Internet extortion is a cybercrime where an individual or group coerces another person into giving money, property, or services by threatening them through digital means. Such threats often involve harm to the victim's personal life, reputation, or business. This crime has seen an alarming increase due to the proliferation of the Internet and digital technology.
In India, the Information Technology Act, 2000 (IT Act), and the Indian Penal Code, 1860 (IPC), provide the legal framework to deal with internet extortion. Section 66D and 66E of the IT Act, in conjunction with Sections 383 to 389 of IPC, are primarily employed to combat internet extortion.
Legislation Governing Internet Extortion in India
Section 66D of the IT Act: This section penalises the act of 'cheating by personation' using any communication device or computer resource. If a person assumes the identity of another person and cheats by using a computer or communication device, they can be held liable under this section. The punishment can extend to imprisonment for up to three years or a fine of up to one lakh rupees.
Section 66E of the IT Act: This provision penalises the violation of privacy by intentionally capturing, publishing, or transmitting the image of a private area of any person without their consent. This can be used against those who threaten to leak explicit content in an extortion attempt.
Section 383 to 389 of IPC: These sections define extortion and lay out the punishments for committing it. Extortion is described as compelling a person to deliver property or valuable security, or to cause harm, by putting them in fear of injury. Internet extortion cases can also be brought under these sections, providing another legal avenue for victims.
Key Case Laws Related to Internet Extortion
State of Maharashtra v. Prafulla Kumar Dashrathlal Dalal (2016): In this case, the accused created a fake social media profile of the victim and threatened to upload explicit content if they did not pay a certain sum. The Court held that the accused's actions constituted offences under Section 66D of the IT Act and Section 384 (Punishment for Extortion) of IPC.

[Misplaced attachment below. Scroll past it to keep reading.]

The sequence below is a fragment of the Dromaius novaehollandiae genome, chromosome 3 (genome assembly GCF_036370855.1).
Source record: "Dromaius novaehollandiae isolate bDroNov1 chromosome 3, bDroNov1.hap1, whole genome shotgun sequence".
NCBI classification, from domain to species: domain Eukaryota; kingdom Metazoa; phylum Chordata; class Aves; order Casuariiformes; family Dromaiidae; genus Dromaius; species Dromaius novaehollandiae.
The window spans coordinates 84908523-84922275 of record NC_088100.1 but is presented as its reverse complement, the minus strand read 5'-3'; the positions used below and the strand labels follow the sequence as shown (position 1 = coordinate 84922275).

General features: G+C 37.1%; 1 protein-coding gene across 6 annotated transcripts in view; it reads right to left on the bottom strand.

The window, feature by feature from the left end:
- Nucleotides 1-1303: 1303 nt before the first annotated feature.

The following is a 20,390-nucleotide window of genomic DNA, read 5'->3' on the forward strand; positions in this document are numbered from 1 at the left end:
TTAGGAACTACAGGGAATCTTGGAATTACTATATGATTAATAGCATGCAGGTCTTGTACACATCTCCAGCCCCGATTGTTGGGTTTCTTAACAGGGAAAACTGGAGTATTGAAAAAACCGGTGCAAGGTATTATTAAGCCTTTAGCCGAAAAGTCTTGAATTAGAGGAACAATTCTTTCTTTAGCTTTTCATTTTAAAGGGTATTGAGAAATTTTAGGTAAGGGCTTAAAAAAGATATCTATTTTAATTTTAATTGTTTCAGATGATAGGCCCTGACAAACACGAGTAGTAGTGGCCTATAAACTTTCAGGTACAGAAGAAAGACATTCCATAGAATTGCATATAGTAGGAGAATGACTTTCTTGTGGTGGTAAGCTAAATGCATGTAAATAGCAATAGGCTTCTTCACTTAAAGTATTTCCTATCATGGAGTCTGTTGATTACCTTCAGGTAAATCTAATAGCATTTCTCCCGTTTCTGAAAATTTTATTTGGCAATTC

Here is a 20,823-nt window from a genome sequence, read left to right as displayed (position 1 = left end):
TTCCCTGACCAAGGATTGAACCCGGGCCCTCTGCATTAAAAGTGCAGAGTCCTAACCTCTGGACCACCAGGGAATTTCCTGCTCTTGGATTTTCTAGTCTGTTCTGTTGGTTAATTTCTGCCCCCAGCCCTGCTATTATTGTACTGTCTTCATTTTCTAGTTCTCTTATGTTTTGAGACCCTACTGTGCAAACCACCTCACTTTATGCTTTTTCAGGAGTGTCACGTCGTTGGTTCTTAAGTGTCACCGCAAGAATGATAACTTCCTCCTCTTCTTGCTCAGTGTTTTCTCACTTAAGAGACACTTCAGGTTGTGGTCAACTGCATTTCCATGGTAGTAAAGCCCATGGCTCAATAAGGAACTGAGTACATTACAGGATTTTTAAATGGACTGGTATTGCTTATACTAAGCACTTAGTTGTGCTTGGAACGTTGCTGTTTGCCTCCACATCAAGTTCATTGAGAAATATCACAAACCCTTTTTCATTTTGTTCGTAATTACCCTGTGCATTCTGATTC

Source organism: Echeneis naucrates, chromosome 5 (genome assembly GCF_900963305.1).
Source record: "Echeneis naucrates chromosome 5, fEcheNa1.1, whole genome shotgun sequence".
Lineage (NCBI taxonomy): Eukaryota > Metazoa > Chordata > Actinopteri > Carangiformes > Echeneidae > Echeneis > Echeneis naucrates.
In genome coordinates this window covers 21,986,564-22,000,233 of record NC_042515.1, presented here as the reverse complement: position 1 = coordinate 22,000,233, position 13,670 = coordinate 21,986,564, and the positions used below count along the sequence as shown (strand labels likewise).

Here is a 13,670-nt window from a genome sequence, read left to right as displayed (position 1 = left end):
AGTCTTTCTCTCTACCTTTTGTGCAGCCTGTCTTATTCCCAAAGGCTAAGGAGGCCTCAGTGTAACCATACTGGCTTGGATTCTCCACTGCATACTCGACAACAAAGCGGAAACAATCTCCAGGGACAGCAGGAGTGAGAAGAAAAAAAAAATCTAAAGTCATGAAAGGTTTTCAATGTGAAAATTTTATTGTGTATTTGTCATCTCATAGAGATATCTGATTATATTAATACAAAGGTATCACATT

Atul Shantilal Kotecha v. State of Maharashtra (2018): The accused used emails to threaten the victim that their explicit photos would be circulated unless they paid a hefty amount. The Court decided that the accused had violated Sections 66D and 66E of the IT Act, and Section 385 (Putting person in fear of injury in order to commit extortion) of IPC.
Prevention and Redressal Mechanisms
Internet extortion can be reported to the Cyber Crime Cell of any city, irrespective of the location of the crime. Victims can also report it to their local police station, and the case will be transferred to the Cyber Crime Cell if necessary. Organisations like the Indian Computer Emergency Response Team (CERT-In) also work actively in this sphere.
Conclusion: Navigating Internet Extortion in the Digital Age
Internet extortion is a grave issue that can have serious psychological and financial repercussions for victims. Through legislation like the IT Act and IPC, India seeks to provide a robust framework to combat these digital-age crimes. Awareness, prompt reporting, and use of advanced technological safeguards are crucial in effectively combating internet extortion. While these legal avenues exist, it's equally important for individuals to practice online safety and be aware of their digital footprints, ensuring they don't become an easy target for such crimes.